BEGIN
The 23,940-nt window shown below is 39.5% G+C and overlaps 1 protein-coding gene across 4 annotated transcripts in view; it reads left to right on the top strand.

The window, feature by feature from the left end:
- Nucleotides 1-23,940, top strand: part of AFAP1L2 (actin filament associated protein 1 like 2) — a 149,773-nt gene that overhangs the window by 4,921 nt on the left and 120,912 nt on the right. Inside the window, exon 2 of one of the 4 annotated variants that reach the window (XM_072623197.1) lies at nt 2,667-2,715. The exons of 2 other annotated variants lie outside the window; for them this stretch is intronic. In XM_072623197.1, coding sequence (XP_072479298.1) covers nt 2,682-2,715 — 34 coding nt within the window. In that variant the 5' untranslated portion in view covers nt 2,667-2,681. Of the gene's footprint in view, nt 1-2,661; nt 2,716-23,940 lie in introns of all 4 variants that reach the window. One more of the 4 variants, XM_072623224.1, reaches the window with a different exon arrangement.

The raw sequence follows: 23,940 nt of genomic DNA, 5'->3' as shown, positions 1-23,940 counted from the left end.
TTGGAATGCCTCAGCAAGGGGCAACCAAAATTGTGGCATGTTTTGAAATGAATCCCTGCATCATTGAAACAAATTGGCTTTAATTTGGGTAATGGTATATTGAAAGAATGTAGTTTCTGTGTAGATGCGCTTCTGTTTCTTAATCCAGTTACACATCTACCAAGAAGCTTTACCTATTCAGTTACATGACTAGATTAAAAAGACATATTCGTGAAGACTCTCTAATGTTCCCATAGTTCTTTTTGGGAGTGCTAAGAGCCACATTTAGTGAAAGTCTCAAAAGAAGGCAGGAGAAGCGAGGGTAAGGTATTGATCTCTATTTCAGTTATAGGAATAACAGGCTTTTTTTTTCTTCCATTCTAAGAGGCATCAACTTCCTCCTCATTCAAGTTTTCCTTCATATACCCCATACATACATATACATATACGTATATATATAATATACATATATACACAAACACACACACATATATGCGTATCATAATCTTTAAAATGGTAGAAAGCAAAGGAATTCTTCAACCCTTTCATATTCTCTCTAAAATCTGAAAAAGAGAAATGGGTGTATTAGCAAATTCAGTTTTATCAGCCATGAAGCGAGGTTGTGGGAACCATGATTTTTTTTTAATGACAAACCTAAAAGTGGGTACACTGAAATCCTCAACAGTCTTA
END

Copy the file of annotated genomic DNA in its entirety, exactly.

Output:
The 23,940-nt window shown below is 39.5% G+C and overlaps 1 protein-coding gene across 4 annotated transcripts in view; it reads left to right on the top strand.

The window, feature by feature from the left end:
- Nucleotides 1-23,940, top strand: part of AFAP1L2 (actin filament associated protein 1 like 2) — a 149,773-nt gene that overhangs the window by 4,921 nt on the left and 120,912 nt on the right. Inside the window, exon 2 of one of the 4 annotated variants that reach the window (XM_072623197.1) lies at nt 2,667-2,715. The exons of 2 other annotated variants lie outside the window; for them this stretch is intronic. In XM_072623197.1, coding sequence (XP_072479298.1) covers nt 2,682-2,715 — 34 coding nt within the window. In that variant the 5' untranslated portion in view covers nt 2,667-2,681. Of the gene's footprint in view, nt 1-2,661; nt 2,716-23,940 lie in introns of all 4 variants that reach the window. One more of the 4 variants, XM_072623224.1, reaches the window with a different exon arrangement.

The raw sequence follows: 23,940 nt of genomic DNA, 5'->3' as shown, positions 1-23,940 counted from the left end.
TTGGAATGCCTCAGCAAGGGGCAACCAAAATTGTGGCATGTTTTGAAATGAATCCCTGCATCATTGAAACAAATTGGCTTTAATTTGGGTAATGGTATATTGAAAGAATGTAGTTTCTGTGTAGATGCGCTTCTGTTTCTTAATCCAGTTACACATCTACCAAGAAGCTTTACCTATTCAGTTACATGACTAGATTAAAAAGACATATTCGTGAAGACTCTCTAATGTTCCCATAGTTCTTTTTGGGAGTGCTAAGAGCCACATTTAGTGAAAGTCTCAAAAGAAGGCAGGAGAAGCGAGGGTAAGGTATTGATCTCTATTTCAGTTATAGGAATAACAGGCTTTTTTTTTCTTCCATTCTAAGAGGCATCAACTTCCTCCTCATTCAAGTTTTCCTTCATATACCCCATACATACATATACATATACGTATATATATAATATACATATATACACAAACACACACACATATATGCGTATCATAATCTTTAAAATGGTAGAAAGCAAAGGAATTCTTCAACCCTTTCATATTCTCTCTAAAATCTGAAAAAGAGAAATGGGTGTATTAGCAAATTCAGTTTTATCAGCCATGAAGCGAGGTTGTGGGAACCATGATTTTTTTTTAATGACAAACCTAAAAGTGGGTACACTGAAATCCTCAACAGTCTTA